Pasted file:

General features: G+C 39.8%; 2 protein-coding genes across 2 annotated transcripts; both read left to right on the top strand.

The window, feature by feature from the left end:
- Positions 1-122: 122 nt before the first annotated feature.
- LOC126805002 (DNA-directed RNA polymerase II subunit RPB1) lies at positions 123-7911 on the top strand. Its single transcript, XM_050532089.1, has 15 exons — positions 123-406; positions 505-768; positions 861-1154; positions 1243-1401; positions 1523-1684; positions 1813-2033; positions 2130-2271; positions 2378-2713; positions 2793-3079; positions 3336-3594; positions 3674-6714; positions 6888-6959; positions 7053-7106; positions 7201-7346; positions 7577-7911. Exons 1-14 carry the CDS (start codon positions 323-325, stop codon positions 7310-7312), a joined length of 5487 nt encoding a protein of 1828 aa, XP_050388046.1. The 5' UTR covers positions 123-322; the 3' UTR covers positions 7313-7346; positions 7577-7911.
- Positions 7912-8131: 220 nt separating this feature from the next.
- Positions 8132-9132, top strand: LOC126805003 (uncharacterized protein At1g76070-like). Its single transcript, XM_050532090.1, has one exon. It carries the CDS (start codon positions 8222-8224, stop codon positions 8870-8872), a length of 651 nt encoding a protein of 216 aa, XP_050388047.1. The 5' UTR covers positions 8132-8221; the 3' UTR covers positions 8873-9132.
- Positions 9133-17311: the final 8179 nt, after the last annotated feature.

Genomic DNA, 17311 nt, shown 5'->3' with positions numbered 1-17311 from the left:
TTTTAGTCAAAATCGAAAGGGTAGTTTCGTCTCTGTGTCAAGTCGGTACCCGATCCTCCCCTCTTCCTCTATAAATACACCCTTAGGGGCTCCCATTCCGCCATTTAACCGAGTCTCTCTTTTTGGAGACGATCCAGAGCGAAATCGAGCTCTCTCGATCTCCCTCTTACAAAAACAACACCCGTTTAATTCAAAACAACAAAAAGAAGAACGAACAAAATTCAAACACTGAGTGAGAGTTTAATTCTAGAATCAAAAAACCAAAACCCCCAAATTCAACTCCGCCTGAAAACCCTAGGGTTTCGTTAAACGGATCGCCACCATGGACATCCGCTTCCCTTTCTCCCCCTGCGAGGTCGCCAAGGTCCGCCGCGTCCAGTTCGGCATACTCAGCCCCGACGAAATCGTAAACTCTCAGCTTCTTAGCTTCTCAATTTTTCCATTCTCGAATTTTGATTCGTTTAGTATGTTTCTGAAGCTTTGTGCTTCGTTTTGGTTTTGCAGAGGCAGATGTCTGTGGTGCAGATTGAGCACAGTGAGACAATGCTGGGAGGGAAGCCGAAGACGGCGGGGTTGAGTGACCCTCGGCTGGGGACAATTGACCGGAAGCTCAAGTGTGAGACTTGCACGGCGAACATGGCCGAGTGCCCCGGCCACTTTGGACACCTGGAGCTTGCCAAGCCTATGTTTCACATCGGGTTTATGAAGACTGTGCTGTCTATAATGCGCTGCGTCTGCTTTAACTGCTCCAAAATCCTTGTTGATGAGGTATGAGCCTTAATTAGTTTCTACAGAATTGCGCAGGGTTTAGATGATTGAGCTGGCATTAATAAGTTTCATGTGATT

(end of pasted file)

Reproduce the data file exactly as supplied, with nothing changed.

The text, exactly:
General features: G+C 39.8%; 2 protein-coding genes across 2 annotated transcripts; both read left to right on the top strand.

The window, feature by feature from the left end:
- Positions 1-122: 122 nt before the first annotated feature.
- LOC126805002 (DNA-directed RNA polymerase II subunit RPB1) lies at positions 123-7911 on the top strand. Its single transcript, XM_050532089.1, has 15 exons — positions 123-406; positions 505-768; positions 861-1154; positions 1243-1401; positions 1523-1684; positions 1813-2033; positions 2130-2271; positions 2378-2713; positions 2793-3079; positions 3336-3594; positions 3674-6714; positions 6888-6959; positions 7053-7106; positions 7201-7346; positions 7577-7911. Exons 1-14 carry the CDS (start codon positions 323-325, stop codon positions 7310-7312), a joined length of 5487 nt encoding a protein of 1828 aa, XP_050388046.1. The 5' UTR covers positions 123-322; the 3' UTR covers positions 7313-7346; positions 7577-7911.
- Positions 7912-8131: 220 nt separating this feature from the next.
- Positions 8132-9132, top strand: LOC126805003 (uncharacterized protein At1g76070-like). Its single transcript, XM_050532090.1, has one exon. It carries the CDS (start codon positions 8222-8224, stop codon positions 8870-8872), a length of 651 nt encoding a protein of 216 aa, XP_050388047.1. The 5' UTR covers positions 8132-8221; the 3' UTR covers positions 8873-9132.
- Positions 9133-17311: the final 8179 nt, after the last annotated feature.

Genomic DNA, 17311 nt, shown 5'->3' with positions numbered 1-17311 from the left:
TTTTAGTCAAAATCGAAAGGGTAGTTTCGTCTCTGTGTCAAGTCGGTACCCGATCCTCCCCTCTTCCTCTATAAATACACCCTTAGGGGCTCCCATTCCGCCATTTAACCGAGTCTCTCTTTTTGGAGACGATCCAGAGCGAAATCGAGCTCTCTCGATCTCCCTCTTACAAAAACAACACCCGTTTAATTCAAAACAACAAAAAGAAGAACGAACAAAATTCAAACACTGAGTGAGAGTTTAATTCTAGAATCAAAAAACCAAAACCCCCAAATTCAACTCCGCCTGAAAACCCTAGGGTTTCGTTAAACGGATCGCCACCATGGACATCCGCTTCCCTTTCTCCCCCTGCGAGGTCGCCAAGGTCCGCCGCGTCCAGTTCGGCATACTCAGCCCCGACGAAATCGTAAACTCTCAGCTTCTTAGCTTCTCAATTTTTCCATTCTCGAATTTTGATTCGTTTAGTATGTTTCTGAAGCTTTGTGCTTCGTTTTGGTTTTGCAGAGGCAGATGTCTGTGGTGCAGATTGAGCACAGTGAGACAATGCTGGGAGGGAAGCCGAAGACGGCGGGGTTGAGTGACCCTCGGCTGGGGACAATTGACCGGAAGCTCAAGTGTGAGACTTGCACGGCGAACATGGCCGAGTGCCCCGGCCACTTTGGACACCTGGAGCTTGCCAAGCCTATGTTTCACATCGGGTTTATGAAGACTGTGCTGTCTATAATGCGCTGCGTCTGCTTTAACTGCTCCAAAATCCTTGTTGATGAGGTATGAGCCTTAATTAGTTTCTACAGAATTGCGCAGGGTTTAGATGATTGAGCTGGCATTAATAAGTTTCATGTGATT